Art Department Mission Statement
Visual arts education inspires students to perceive and shape the visual, spatial, and aesthetic characteristics of the world around them. Using a variety of ways to explore, learn, and communicate, students develop their capacity for imaginative and reflective thinking. The field includes the traditional “fine arts” of drawing, painting, photography, printmaking, and sculpture; the design fields including industrial, ceramic, textile, furniture, and graphic design; and architecture, landscape design and urban, regional, and rural planning. Visual arts is a continuously evolving field that also explores technologies such as film, holography, video, and other electronic forms of image-making.
The curriculum is designed to provide many different types of experiences to allow each child to discover his/her interests, talents, and potentialities and to develop the skills, appreciation, and love of art that will continue for life.
Experiences are planned so that immediate success is possible, yet graduated in difficulty so that progress is always being made in some of the many aspects of art creation.
These experiences are meaningful so that students understand the purpose of whatever is being undertaken.
Teachers guide students in a variety of activities and use the level of difficulty appropriate to the particular situation. Art will be integrated with other subjects whenever this is appropriate and meaningful. Student’s work will be assessed according to personal improvement based on their level of understanding. Special opportunities, such as participation in district, state, and national exhibits will be available to students who have the interest and ability.
Art Department Philosophy
The arts are recognized by the Massachusetts Common Core of Learning, as being an essential component in the total development of each child. Nationally, the Goals 2000 educational reform, approved by both the 104th Congress and President Clinton, and NCLB also includes the arts in the core curriculum. In 1993 the Massachusetts State Legislature voted into law that the arts were to be a core subject, alongside math, science, social studies, and language arts.
The United States Senate passed its bipartisan Elementary and Secondary Education Act, Every Child Achieves Act in 2015. The Falmouth Public Schools concurs with national and state leaders in declaring that aesthetic knowledge is central to the development of the well educated child. Believing that mastery in art is a sequential, life-long process, the Falmouth Public Schools is committed to providing every student with a comprehensive art curriculum that promotes artistic learning, exploration, and expression.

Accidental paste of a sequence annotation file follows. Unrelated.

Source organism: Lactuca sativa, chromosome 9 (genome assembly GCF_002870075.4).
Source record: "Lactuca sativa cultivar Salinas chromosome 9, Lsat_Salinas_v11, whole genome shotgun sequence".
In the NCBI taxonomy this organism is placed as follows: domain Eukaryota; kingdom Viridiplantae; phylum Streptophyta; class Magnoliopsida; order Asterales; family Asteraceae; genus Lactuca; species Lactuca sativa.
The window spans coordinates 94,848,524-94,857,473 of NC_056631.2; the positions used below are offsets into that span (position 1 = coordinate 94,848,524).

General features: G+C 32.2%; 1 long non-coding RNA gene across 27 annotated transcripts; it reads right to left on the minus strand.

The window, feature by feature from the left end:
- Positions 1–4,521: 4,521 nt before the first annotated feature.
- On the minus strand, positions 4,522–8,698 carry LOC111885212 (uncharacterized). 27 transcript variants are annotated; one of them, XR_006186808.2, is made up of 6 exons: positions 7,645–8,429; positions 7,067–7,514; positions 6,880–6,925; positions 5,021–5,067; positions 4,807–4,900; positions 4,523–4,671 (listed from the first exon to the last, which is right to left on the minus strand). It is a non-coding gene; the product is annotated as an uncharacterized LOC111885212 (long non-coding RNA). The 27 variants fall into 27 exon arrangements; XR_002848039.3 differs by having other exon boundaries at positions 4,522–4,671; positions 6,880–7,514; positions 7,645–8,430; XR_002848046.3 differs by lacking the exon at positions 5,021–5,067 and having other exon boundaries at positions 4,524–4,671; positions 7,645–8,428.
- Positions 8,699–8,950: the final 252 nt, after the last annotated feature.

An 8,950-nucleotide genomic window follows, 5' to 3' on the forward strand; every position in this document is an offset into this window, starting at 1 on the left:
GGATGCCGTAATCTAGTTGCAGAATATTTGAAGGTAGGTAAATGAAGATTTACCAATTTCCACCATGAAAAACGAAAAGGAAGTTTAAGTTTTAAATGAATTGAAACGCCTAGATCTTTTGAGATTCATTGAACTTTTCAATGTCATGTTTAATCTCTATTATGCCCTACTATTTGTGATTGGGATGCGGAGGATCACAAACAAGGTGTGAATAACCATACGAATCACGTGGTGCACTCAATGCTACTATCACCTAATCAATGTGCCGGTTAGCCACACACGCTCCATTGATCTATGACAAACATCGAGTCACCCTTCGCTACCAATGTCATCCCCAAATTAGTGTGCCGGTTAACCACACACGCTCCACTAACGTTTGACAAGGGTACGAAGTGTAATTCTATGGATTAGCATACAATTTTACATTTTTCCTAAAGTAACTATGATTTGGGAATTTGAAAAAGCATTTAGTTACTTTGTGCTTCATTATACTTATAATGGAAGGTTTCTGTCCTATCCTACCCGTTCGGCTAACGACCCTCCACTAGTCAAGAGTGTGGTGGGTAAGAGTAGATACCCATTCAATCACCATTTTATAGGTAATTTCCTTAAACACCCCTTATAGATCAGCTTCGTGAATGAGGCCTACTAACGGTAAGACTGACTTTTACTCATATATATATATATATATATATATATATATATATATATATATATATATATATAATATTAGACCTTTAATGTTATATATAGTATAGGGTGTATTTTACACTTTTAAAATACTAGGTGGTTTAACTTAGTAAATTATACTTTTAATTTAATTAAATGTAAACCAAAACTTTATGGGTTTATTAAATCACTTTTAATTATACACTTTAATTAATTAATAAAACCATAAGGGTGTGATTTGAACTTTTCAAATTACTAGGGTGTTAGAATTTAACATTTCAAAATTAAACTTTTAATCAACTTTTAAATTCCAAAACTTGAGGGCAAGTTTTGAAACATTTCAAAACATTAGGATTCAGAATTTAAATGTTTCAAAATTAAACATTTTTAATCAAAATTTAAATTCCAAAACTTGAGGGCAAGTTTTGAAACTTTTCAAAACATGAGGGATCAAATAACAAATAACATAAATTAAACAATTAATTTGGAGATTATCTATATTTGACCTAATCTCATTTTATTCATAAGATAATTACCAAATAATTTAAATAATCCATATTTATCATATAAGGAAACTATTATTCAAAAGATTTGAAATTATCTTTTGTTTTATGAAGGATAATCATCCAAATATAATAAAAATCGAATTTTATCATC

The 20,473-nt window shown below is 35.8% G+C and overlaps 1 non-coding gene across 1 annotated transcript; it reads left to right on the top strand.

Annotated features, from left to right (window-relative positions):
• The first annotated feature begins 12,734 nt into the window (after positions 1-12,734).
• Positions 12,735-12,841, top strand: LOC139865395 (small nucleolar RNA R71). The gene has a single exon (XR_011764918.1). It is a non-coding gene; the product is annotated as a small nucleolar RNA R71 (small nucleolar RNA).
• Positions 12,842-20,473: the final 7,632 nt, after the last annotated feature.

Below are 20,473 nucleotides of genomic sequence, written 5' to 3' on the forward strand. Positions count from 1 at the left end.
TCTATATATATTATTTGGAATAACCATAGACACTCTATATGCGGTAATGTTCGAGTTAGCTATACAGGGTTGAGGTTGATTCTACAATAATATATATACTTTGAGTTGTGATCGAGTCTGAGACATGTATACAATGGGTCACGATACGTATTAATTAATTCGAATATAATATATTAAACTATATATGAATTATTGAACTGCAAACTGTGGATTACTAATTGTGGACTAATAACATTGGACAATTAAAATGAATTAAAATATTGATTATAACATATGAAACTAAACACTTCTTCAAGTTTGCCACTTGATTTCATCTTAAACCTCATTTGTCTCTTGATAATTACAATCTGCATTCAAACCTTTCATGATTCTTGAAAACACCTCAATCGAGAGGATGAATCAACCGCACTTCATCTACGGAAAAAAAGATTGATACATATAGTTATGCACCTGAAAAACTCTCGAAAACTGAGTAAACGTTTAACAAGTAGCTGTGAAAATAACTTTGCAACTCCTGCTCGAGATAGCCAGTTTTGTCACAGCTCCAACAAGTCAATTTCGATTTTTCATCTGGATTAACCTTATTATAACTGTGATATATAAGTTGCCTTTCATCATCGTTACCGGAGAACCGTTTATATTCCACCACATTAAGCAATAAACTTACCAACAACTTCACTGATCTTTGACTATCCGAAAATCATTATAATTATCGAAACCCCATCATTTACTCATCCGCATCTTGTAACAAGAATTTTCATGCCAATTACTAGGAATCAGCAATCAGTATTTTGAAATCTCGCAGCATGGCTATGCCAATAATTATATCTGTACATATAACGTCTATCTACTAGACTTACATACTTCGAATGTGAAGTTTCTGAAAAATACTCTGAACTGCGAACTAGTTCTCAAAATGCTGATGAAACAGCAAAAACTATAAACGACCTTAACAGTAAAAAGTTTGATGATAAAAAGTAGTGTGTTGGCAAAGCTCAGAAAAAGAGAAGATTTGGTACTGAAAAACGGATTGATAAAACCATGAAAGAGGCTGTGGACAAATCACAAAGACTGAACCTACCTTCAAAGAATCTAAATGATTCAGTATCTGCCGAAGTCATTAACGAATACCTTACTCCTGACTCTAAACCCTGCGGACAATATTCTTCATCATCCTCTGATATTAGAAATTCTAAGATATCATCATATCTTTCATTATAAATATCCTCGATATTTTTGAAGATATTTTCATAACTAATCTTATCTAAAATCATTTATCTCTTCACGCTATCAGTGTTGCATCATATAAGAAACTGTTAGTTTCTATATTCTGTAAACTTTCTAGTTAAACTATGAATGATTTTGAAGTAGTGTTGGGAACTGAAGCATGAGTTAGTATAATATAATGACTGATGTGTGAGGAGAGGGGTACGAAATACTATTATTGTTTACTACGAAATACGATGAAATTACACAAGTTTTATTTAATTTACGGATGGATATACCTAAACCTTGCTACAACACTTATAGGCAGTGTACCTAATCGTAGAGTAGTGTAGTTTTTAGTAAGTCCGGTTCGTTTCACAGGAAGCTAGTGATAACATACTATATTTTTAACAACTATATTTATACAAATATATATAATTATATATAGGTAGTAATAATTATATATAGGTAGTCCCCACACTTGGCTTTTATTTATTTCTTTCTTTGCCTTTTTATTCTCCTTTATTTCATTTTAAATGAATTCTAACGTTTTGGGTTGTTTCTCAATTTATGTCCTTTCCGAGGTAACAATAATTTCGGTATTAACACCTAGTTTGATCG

Students need direct, participatory experiences with art in order to develop literacy and skills, understand how artists make aesthetic choices, and interpret, create, and express.
Active engagement in art and an interdisciplinary curriculum contributes to the development of holistically educated students who are better able to solve problems, use their imaginations, develop critical-thinking skills and enjoy life. These experiences also provide students with cognitive and affective skills with which to explore and understand more about themselves and the world.
Art education takes into account the various learning styles inherent in each child. It serves as a catalyst to facilitate non-traditional modes of learning. Students learn by doing. While gaining knowledge, students develop a multiplicity of skills by working collaboratively, being judicious risk-takers, and benefiting from mistakes. Students also strive toward higher levels of achievement, become self-motivated learners, and derive great pride and satisfaction for all that they have achieved.
Steven Edwards, K-12 Fine Arts Department Head - (508) 540-2200 x3235
Corine Adams: Ceramics
Jane Baker: Studio Art
Larisa Hart: Design and Visual Communications (Graphic Design)
Karyn Phares: Grade 8 Art
Tiffany Van Mooy: Grade 7 Art